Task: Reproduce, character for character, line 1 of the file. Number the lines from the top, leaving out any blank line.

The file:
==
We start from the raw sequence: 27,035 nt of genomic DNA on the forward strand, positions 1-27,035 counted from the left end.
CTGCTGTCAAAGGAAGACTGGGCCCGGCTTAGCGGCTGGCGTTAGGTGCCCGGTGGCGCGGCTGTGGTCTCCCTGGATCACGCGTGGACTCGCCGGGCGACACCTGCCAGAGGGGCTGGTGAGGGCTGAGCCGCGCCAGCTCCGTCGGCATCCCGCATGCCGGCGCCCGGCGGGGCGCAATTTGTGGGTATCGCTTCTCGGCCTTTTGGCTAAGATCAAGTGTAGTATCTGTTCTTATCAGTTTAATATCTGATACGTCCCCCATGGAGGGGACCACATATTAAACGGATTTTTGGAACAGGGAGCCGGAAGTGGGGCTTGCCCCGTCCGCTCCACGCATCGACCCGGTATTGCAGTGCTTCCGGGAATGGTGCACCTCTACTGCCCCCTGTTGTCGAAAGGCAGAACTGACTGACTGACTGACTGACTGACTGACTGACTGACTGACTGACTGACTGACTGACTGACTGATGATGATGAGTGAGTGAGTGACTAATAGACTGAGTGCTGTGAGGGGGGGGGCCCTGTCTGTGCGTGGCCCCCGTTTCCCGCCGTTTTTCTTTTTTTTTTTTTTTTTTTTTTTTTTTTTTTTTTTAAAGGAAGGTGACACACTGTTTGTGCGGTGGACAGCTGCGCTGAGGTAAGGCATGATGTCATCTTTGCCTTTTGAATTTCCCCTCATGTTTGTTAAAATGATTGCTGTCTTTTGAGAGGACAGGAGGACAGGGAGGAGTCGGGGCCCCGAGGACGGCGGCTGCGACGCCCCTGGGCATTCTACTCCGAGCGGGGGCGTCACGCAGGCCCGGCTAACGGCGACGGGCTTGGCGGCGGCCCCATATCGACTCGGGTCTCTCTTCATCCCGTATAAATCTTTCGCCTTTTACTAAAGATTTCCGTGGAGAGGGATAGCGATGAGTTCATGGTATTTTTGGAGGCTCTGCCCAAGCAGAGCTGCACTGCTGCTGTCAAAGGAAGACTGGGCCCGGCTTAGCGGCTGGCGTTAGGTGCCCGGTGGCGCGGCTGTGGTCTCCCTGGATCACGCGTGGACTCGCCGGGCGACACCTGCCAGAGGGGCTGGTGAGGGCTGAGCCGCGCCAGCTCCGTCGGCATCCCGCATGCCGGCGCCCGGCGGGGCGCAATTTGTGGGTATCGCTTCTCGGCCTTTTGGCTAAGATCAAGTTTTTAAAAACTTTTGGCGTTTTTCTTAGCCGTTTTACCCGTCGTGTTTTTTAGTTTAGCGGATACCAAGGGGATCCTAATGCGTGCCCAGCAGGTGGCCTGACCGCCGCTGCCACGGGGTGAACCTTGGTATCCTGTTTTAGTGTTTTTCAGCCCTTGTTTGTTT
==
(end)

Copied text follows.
We start from the raw sequence: 27,035 nt of genomic DNA on the forward strand, positions 1-27,035 counted from the left end.